DOI link for Conclusion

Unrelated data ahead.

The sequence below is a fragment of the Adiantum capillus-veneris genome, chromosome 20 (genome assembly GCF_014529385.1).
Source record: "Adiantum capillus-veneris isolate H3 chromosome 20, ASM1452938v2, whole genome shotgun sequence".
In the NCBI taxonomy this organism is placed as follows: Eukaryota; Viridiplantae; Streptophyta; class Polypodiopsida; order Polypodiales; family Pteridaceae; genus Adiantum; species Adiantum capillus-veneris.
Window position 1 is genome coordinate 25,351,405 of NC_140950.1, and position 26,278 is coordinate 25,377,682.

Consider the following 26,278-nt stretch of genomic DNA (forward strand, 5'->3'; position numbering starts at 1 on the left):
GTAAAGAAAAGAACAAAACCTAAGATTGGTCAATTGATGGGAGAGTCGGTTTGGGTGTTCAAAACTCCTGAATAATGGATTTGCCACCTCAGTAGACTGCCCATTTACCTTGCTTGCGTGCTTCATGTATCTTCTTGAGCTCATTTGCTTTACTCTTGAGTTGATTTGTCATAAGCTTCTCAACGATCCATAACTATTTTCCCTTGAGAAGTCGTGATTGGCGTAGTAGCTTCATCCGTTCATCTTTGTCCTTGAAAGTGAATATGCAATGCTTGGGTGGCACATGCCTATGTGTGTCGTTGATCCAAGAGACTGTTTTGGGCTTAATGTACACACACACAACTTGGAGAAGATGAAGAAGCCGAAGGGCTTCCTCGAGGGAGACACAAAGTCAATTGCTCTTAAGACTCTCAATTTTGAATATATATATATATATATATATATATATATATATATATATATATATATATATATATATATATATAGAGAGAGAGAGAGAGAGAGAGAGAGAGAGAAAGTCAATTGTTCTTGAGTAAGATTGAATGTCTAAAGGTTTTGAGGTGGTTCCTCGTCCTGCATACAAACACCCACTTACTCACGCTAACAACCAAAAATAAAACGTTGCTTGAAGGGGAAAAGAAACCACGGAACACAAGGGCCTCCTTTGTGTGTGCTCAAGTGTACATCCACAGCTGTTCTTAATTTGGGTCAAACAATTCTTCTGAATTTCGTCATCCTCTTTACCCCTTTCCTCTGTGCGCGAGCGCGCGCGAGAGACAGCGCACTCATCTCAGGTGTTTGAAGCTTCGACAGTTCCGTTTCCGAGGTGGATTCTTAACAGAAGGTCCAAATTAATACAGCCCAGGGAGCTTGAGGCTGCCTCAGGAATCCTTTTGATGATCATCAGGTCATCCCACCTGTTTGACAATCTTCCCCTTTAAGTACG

In the previous chapters, we have seen that somewhat different logics appear to apply in different policy areas. While the approach favoured in the Introduction, German derivationism, did indeed account well for the monetary policies of the Bank of Italy, we called on the concept of Bonapartism, a centrepiece of Poulantzas’ theory of the capitalist state, to explain the eventual resolution of the issue of government debt, while a version of his approach modiﬁed to include institutional and economic factors also best ﬁtted the facts of industrial relations policy. Bonapartism, furthermore, appears to do justice to the historically autonomous role of the state in Italy. Does this mean that theoretical eclecticism is the only possible stance to take vis-à-vis the Italian political economy? Is the search for a uniﬁed theory a hopelessly modernist endeavour anyway? Or can the different threads be woven together into a coherent whole?